Using the Tempo Operations Window

The Tempo Operations window is used to edit existing tempo changes, and to create new ones. The window automatically displays the area you’ve selected for editing, and changes are displayed graphically, in real time, as the tempo curve is processed, so you can see what’s happening.

Figure. Tempo Operations window.
To open the Tempo Operations window
Do one of the following:
  • Choose Options > Tempo > Tempo Operations from the main menu bar (or use the Open Tempo Operations key command.

  • Control-click the Sync button in the Transport bar (if visible), and choose Open Tempo Operations from the shortcut menu.

Creating Tempo Curves in the Tempo Operations Window

The Create Tempo Curve operation lets you create numerous tempo change events with just a few parameters, and provides a smooth overall change in tempo.

To create a tempo change in the Tempo Operations window
  1. Use the Position or Time field to define the area that the tempo change should take place across:  the left field sets the curve start point and the right field, the curve end point.

  2. Enter start and end tempos in the Tempo line.

  3. Select a curve type.

    Three kinds of tempo curves are available from the Curve Type pop-up menu. Each of these offers a Curvature parameter (the field to the right of the Curve Type pop-up menu), which determines if the tempo should speed up or slow down, depending on whether positive or negative curvature values are entered.

  4. Adjust the Curvature parameter.

  5. Alter the concentration of graphical tempo events with the Density parameter.

    Values of 1/8 and finer should only be used if really necessary (with very slow or fast tempo changes, for example). Don’t select a resolution higher than 1/8 or finer, just to make the curve look smoother. This results in an unnecessary amount of processing, and the creation of more tempo events than are needed.

    As you change the values, the displayed tempo curve (which is calculated from the tempo settings you’ve made) is shown in red.

    Note: The “Continue with new Tempo” checkbox determines whether the original tempo resumes after the tempo curve ends (unselected), or the new tempo (the last tempo change event in the curve) is maintained (selected).

  6. Click Apply when you are done.

Creating Constant Tempo in the Tempo Operations Window

The Create Constant Tempo operation creates a constant tempo in any selected area. The default setting assigns an average tempo for the selected project section (based on existing tempo change events).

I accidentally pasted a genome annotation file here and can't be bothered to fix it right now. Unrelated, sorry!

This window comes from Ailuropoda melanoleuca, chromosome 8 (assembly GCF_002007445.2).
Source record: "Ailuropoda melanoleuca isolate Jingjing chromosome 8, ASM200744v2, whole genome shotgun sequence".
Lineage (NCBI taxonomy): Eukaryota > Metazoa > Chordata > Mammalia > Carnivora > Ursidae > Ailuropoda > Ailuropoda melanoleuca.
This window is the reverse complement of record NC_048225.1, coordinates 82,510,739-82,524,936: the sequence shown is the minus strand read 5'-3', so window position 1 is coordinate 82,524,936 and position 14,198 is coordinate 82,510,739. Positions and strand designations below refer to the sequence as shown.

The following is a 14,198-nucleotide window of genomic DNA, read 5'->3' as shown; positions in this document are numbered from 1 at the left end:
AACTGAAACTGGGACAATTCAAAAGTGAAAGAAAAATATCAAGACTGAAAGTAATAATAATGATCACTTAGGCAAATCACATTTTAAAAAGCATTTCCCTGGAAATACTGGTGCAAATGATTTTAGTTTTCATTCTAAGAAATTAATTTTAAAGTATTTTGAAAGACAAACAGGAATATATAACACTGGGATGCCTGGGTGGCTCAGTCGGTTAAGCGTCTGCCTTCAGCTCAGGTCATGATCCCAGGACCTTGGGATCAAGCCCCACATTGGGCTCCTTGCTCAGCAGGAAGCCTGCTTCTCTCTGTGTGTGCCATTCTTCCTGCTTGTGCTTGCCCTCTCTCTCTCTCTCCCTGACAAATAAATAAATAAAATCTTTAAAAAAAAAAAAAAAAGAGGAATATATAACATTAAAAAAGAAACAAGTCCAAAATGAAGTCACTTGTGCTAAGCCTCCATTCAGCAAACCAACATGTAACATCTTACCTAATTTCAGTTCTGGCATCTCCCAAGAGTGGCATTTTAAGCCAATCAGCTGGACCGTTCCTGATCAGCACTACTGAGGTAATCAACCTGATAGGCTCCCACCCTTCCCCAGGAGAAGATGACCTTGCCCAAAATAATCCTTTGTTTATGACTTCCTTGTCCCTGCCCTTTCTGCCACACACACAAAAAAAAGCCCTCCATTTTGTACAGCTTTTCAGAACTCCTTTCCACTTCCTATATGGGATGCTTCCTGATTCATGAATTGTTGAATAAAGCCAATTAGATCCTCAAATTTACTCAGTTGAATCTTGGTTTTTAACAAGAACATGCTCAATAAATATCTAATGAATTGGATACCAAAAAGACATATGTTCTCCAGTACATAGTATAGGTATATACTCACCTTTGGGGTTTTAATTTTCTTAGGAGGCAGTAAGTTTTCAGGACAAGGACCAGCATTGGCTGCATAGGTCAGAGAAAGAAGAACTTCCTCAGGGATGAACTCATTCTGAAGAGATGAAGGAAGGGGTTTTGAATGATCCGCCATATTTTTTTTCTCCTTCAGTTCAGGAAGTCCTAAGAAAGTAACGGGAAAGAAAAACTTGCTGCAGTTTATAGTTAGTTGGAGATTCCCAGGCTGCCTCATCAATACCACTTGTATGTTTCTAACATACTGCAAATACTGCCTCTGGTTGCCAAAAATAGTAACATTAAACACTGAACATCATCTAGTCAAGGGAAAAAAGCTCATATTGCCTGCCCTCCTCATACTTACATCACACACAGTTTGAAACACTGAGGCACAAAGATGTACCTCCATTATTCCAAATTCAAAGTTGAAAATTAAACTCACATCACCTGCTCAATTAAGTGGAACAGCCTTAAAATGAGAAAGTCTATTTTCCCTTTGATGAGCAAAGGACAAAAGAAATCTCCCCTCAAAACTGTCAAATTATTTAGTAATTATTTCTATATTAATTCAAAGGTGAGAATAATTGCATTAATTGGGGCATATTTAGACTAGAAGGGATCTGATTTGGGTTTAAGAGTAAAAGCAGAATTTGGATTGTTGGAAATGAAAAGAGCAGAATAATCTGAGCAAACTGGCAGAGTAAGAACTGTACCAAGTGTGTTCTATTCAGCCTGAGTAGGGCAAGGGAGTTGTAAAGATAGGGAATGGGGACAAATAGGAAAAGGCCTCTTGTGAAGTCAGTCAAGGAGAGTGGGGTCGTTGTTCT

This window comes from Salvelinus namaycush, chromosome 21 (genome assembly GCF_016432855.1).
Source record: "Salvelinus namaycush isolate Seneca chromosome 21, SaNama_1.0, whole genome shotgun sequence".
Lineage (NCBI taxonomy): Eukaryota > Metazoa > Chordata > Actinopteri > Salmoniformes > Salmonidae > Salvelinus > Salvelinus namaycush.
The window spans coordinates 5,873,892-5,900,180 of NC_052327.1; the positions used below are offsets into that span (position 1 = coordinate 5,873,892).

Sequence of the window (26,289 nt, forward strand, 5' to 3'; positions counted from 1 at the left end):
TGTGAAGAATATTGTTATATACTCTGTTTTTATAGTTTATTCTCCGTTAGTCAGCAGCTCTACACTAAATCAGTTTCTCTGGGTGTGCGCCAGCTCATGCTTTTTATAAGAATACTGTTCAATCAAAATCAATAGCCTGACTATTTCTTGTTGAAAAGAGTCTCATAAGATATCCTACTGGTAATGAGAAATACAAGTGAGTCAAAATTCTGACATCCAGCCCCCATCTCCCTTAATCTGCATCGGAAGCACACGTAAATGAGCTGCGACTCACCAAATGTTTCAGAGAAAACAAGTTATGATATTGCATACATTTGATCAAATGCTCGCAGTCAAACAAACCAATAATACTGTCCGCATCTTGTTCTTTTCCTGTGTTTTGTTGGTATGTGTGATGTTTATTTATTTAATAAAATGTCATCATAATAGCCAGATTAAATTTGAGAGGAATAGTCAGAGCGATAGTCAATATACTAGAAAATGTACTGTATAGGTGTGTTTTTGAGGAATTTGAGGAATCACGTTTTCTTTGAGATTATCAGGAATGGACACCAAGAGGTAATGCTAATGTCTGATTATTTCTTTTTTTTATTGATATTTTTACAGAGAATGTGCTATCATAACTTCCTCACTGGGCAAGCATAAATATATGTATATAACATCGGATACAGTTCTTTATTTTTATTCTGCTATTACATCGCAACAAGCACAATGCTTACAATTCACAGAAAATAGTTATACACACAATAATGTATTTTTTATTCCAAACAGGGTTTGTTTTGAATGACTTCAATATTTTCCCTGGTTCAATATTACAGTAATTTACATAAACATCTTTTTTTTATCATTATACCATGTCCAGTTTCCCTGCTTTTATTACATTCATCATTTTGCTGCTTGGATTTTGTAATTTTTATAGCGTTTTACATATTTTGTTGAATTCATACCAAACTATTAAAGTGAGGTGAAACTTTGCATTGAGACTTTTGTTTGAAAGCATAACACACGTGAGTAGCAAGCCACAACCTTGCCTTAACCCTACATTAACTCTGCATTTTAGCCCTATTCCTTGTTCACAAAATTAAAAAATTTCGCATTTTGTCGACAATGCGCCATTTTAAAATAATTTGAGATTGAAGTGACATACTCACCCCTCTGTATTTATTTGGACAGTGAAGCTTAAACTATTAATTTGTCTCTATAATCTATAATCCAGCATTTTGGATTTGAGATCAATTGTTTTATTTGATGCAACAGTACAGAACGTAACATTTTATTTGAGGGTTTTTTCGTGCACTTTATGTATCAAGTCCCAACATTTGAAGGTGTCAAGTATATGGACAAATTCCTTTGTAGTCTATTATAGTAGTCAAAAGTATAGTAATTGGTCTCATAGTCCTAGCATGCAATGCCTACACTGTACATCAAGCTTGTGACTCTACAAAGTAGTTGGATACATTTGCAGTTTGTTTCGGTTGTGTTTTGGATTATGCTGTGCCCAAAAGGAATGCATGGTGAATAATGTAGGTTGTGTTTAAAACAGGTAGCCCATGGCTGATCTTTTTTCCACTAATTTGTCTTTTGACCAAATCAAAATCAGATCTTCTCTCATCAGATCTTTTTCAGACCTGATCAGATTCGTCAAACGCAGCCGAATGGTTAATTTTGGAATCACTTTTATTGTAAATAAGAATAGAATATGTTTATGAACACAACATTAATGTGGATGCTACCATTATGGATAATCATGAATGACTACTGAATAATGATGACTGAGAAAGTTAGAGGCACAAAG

If you want to remove all tempo variations between two points, without changing the SMPTE time for the rightmost position, click the Apply button.

Don’t forget the “Continue with new Tempo” checkbox, which retains the new tempo or returns to the initial tempo.

Scaling Tempo Changes in the Tempo Operations Window

The Scale Existing Tempo operation alters existing tempo changes proportionally (scales them). This allows you to speed up an entire project section, without losing the relationships between any subsequent tempo changes within the area. Scaling is done by percentage. Positive percentage values speed up sections, and negative ones slow them down.

Stretching Tempo Curves in the Tempo Operations Window

The Stretch Existing Tempo Curve operation stretches or compresses an existing tempo curve. The Position or Time parameter is used to define the start point of the area that you want to change. You can then enter either the new end point of the tempo curve as a bar position or SMPTE value, or set a Stretch value for the curve (as a percentage).

Reducing Tempo Changes in the Tempo Operations Window

The Position or Time field defines the start and end points of the area to be processed. Density determines the number of tempo events that remain per bar after processing. You can select values between one tempo change event per bar (1/1) and 32 per bar (1/32).

Randomizing Tempo in the Tempo Operations Window

Use the Position or Time parameter to define the start and end points of the area to be processed. Use Randomize to determine the amount of deviation from the current tempo, in beats per minute (bpm).

Density defines how often the new tempo events occur. You can select values between one per bar (1/1), and 32 times per bar (1/32).